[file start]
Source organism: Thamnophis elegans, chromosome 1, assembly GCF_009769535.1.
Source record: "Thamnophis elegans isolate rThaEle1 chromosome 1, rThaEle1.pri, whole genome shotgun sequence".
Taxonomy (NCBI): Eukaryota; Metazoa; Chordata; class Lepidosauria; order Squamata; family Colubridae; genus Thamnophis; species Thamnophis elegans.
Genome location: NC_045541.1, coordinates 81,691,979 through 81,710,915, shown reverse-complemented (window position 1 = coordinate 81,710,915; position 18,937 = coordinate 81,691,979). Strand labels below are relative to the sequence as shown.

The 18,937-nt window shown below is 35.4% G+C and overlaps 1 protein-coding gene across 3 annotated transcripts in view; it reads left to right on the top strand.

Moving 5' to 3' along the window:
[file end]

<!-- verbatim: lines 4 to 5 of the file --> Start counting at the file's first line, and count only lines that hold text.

Genome location: NC_045541.1, coordinates 81,691,979 through 81,710,915, shown reverse-complemented (window position 1 = coordinate 81,710,915; position 18,937 = coordinate 81,691,979). Strand labels below are relative to the sequence as shown.

The 18,937-nt window shown below is 35.4% G+C and overlaps 1 protein-coding gene across 3 annotated transcripts in view; it reads left to right on the top strand.